Hall Pass: Your Ticket to Understanding School Board Politics, Edition #34

Welcome to Hall Pass, a newsletter written to keep you plugged into the conversations driving school board politics and governance.

In today’s edition, you’ll find:

  • On the issues: The debate over school board partisanship 
  • School board filing deadlines, election results, and recall certifications
  • West Virginia Supreme Court allows state-financed education savings account to stand
  • Extracurricular: education news from around the web
  • Candidate Connection survey

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On the issues: The debate over school board partisanship  

In this section, we curate reporting, analysis, and commentary on the issues school board members deliberate when they set out to offer the best education possible in their district.

Last week, with the Nov. 8 general election approaching, we dug into our research on where state law provides for partisan school board elections. This week, we’re featuring some new perspectives on the debate between those who support partisan school board elections and those who believe school board elections should remain nonpartisan.

Education journalist Tony Kinnett writes that education is an inherently political issue and has been for all of America’s history. Kinnett says progressives have traditionally dominated school politics and have only recently met resistance from parents. He says school board candidates should be allowed to affiliate with political parties because such affiliations could help voters choose candidates who best align with their values.

The Citrus County Chronicle Editorial Board writes that partisan elections in which candidates could align with Republicans, Democrats, or other parties would divide school boards and further divide the country and communities politically. The Editorial Board says school boards are inherently administrative in their function and non-political, so the increased polarization would reduce their basic effectiveness. 

School Board Elections Are Political, So Stop Calling Parents ‘Domestic Terrorists’ And Make Candidates Self-Identify | Tony Kinnett, The Daily Wire

“There is nothing inherently wrong with politicizing school board elections. In fact, there are very few decent arguments against school board candidates placing a political party indicator next to their name in elections. … None of the state bills planned for future legislative sessions or those already on the books would force a candidate to choose between “Republican” or “Democrat” for their campaigns. Candidates are welcome to select (or make up their own) parties—or choose “nonaligned.” There is no reason a candidate should be forbidden to align their campaign with Democrat, Republican, Libertarian, or Green Party ideals if they so choose. … The progressive argument also assumes that, until now, education has never been politicized in the United States. This is, of course, laughable and deserves every ounce of scorn one could throw at such an elementary sentiment.”

School board elections do not need partisan labels | The Editorial Board, The Citrus County Chronicle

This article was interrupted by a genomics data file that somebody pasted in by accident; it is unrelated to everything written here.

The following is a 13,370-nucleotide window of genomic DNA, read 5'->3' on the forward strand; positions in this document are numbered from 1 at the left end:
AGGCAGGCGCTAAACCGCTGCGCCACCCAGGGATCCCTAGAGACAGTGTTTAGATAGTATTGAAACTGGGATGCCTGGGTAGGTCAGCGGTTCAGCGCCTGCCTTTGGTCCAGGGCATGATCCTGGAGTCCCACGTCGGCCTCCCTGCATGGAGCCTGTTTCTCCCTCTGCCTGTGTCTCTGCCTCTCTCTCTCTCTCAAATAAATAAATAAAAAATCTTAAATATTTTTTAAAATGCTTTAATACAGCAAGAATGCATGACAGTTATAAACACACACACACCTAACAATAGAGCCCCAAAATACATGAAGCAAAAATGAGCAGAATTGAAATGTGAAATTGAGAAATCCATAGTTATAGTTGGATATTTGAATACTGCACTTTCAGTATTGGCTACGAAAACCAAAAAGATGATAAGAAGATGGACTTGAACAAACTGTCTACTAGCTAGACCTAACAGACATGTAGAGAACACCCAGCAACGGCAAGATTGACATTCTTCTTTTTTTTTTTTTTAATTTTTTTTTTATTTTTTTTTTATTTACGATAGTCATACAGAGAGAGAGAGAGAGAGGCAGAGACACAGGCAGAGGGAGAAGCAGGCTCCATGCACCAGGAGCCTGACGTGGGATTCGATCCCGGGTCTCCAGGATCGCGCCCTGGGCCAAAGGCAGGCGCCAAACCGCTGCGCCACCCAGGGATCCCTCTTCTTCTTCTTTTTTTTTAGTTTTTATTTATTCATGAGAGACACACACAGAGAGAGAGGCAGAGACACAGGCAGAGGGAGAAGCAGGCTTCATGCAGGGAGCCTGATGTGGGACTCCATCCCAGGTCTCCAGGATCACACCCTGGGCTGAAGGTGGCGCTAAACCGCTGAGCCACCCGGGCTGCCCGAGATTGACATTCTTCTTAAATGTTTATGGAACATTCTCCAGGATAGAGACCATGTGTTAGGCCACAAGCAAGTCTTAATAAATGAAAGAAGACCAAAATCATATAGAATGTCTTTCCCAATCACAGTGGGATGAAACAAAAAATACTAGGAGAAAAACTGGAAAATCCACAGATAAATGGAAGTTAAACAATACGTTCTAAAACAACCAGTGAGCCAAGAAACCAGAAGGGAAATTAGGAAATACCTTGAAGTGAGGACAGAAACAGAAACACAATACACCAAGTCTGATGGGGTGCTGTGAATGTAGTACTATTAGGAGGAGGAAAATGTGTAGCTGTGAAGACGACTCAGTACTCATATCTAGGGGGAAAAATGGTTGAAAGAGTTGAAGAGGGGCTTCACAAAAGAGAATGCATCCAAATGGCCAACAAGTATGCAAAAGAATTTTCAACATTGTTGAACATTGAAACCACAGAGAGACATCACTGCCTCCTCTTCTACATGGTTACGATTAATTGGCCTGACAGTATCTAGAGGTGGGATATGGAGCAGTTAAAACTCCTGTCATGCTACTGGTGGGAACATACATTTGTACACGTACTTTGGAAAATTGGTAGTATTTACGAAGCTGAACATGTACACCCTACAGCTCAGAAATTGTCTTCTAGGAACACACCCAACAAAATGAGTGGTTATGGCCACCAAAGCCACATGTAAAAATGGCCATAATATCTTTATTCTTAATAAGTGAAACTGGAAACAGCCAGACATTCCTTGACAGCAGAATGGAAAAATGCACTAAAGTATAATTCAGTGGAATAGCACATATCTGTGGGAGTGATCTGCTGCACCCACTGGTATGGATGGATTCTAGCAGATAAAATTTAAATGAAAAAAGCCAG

“Florida school board and judicial elections are non-partisan. Presumably for the same reason. Justice and education are not and should not be partisan political issues. … We should be clear. Partisan political elections for local office may be justified on the grounds that local officials are exercising political power in carrying out their duties.The same cannot be said for local school boards. Their mission is adoption of policies and hiring staff to educate the young people in our society. Like judges, their mission should be non-partisan.Making school board elections partisan would only serve to widen cultural divides and exacerbate political tensions by introducing partisan politics into the mix. We have plenty of political divisions in our country today. We do not need another. Let school boards focus on educating, not on partisan politics.”

In your district: Addressing declining enrollment

School districts around the country face diverse issues and challenges. We want to hear what’s happening in your school district. Complete the very brief survey below—anonymously, if you prefer—and we may share your response with fellow subscribers in an upcoming newsletter.

Today’s question:

Recent research suggests public school enrollment has declined since 2020 as parents, concerned about things like pandemic-driven learning loss, have shown an increased willingness to consider alternative educational arrangements. 

What should districts do to address the challenge of declining enrollment? 

Click here to respond!

West Virginia Supreme Court allows state-financed education savings account to stand

On Oct. 6, the Supreme Court of Appeals of West Virginia, in a 3-2 decision, allowed the state to resume implementation of its newly-established education savings account (ESA) program, reversing a lower court ruling in July. The program, known as the Hope Scholarship, allows eligible families to use state funding to defray the costs of private schooling, homeschooling, or other non-public school educational arrangements. 

The program accepted more than 3,000 students for its first year, which was set to begin at the start of the 2022-23 school year. The scholarship for 2022-23 was set at $4,298.60 per student

In its three-page opinion, the court said a more in-depth opinion would be forthcoming: “Acting without undue delay given the nature of the constitutional matters at issue and the need to resolve the appeal in an expedited manner, the Court issues its decision by this order with a detailed opinion to follow.”